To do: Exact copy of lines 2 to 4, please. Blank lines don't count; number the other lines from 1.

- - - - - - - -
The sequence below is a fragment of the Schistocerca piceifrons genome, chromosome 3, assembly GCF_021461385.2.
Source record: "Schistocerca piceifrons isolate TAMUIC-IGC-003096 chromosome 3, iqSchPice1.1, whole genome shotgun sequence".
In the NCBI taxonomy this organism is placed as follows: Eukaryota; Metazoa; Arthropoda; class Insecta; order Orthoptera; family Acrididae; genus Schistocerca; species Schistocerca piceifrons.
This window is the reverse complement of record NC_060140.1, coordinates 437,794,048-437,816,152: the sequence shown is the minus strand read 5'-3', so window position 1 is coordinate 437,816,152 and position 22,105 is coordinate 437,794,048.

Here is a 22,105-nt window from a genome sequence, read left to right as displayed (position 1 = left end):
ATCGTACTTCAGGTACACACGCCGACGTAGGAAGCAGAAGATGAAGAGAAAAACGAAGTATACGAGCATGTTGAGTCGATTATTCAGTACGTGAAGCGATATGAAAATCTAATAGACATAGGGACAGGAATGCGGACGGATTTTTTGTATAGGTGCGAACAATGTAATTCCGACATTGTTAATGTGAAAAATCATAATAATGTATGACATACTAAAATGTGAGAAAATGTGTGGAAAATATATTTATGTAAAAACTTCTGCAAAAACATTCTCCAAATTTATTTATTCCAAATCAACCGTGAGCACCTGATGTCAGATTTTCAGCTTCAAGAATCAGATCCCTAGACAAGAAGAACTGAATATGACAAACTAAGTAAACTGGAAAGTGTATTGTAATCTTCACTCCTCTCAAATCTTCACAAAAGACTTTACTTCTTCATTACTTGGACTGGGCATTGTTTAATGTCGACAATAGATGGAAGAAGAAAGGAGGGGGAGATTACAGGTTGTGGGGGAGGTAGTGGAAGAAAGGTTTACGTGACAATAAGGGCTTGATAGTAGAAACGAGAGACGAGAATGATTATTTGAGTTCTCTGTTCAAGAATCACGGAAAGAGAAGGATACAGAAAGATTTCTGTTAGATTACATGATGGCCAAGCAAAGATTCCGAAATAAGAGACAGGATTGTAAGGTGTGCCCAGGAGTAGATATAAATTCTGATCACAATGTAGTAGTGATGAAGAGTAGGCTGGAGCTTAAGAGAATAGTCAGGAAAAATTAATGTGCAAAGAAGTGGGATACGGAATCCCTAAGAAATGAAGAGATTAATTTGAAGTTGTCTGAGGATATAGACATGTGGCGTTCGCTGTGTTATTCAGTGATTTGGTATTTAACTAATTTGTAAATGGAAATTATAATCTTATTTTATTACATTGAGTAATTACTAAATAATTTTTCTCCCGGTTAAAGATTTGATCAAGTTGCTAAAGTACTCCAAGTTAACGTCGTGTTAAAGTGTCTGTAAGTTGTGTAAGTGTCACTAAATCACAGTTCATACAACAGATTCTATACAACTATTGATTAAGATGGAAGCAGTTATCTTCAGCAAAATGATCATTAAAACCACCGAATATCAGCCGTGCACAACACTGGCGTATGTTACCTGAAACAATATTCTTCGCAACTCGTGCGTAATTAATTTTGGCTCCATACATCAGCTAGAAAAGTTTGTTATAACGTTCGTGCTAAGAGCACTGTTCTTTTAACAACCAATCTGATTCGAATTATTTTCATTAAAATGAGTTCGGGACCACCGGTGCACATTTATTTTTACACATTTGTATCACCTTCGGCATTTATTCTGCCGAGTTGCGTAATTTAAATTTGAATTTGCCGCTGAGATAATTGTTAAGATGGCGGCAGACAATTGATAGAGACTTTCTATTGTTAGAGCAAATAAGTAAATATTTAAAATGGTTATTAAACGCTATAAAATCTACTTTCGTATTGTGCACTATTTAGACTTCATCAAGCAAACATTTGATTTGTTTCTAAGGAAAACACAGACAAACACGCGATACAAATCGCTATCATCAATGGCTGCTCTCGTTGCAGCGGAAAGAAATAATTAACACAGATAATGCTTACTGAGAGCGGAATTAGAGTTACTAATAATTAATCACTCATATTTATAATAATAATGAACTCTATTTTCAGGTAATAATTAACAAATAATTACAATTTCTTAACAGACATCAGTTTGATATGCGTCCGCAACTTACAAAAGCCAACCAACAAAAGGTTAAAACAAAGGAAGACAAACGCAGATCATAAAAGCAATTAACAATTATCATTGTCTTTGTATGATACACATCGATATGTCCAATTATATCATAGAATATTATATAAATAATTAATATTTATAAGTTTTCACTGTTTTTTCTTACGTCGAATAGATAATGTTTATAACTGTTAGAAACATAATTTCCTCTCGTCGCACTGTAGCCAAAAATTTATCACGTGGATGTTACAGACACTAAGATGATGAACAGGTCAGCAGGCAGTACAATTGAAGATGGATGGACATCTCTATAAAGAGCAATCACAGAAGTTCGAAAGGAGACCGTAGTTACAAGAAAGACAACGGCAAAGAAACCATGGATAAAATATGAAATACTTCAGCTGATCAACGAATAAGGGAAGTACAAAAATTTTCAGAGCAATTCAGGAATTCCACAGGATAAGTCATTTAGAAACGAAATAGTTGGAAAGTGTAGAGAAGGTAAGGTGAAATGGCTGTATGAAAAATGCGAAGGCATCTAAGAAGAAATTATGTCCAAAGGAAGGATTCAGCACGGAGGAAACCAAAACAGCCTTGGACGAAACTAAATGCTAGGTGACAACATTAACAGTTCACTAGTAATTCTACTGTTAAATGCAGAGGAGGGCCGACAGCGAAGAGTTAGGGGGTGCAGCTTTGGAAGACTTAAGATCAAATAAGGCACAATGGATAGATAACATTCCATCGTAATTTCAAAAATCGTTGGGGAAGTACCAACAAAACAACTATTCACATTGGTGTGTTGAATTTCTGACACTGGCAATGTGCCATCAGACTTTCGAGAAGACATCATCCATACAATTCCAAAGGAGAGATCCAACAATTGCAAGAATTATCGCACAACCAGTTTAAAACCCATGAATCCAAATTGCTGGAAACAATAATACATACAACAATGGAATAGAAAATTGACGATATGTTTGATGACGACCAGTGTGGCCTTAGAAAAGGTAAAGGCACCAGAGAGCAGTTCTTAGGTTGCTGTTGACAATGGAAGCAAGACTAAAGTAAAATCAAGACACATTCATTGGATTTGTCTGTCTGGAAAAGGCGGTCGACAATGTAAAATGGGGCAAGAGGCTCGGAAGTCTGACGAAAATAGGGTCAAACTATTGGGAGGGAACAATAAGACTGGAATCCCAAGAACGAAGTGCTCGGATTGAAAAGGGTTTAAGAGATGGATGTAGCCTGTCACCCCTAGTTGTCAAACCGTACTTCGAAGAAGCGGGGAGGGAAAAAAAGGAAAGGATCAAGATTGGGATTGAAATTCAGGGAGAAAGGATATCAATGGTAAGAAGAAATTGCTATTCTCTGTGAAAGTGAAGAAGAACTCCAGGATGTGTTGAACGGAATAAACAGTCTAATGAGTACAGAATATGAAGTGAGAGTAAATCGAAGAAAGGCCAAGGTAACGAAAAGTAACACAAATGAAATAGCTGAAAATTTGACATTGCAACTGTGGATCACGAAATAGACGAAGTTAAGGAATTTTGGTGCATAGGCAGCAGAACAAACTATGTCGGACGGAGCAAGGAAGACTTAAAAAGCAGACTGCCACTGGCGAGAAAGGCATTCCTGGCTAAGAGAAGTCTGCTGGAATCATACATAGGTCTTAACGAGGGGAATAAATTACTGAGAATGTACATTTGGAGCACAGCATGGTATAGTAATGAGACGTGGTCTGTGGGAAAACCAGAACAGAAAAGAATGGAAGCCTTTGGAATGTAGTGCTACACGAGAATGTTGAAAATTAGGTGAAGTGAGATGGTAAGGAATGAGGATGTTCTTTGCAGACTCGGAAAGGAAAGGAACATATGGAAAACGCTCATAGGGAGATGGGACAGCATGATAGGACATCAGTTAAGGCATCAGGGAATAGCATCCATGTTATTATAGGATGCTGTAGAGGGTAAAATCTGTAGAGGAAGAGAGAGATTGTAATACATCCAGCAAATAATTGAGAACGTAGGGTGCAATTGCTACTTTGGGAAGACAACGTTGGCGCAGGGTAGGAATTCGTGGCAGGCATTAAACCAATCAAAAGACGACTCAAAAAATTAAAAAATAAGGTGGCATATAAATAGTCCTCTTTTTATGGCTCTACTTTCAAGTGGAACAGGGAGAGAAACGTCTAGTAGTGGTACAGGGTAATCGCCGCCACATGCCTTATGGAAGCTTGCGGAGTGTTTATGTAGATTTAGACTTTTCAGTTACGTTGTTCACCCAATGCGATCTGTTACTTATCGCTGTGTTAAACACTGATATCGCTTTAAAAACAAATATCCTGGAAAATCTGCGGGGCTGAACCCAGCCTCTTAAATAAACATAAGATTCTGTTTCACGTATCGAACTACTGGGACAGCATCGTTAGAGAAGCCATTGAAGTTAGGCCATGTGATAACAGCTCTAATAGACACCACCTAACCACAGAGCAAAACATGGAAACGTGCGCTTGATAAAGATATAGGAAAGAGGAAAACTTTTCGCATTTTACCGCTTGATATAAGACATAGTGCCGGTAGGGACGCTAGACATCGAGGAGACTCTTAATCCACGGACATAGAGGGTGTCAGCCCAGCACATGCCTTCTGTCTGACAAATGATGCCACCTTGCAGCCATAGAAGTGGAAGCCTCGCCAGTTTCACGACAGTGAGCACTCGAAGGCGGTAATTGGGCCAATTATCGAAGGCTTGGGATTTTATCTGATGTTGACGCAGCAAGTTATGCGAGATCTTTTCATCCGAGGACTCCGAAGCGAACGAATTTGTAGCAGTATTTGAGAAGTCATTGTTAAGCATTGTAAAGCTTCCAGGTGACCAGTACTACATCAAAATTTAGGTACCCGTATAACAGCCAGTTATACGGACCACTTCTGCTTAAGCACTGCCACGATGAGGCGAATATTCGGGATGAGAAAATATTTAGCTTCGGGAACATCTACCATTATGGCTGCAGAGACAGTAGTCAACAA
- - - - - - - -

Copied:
Source record: "Schistocerca piceifrons isolate TAMUIC-IGC-003096 chromosome 3, iqSchPice1.1, whole genome shotgun sequence".
In the NCBI taxonomy this organism is placed as follows: Eukaryota; Metazoa; Arthropoda; class Insecta; order Orthoptera; family Acrididae; genus Schistocerca; species Schistocerca piceifrons.
This window is the reverse complement of record NC_060140.1, coordinates 437,794,048-437,816,152: the sequence shown is the minus strand read 5'-3', so window position 1 is coordinate 437,816,152 and position 22,105 is coordinate 437,794,048.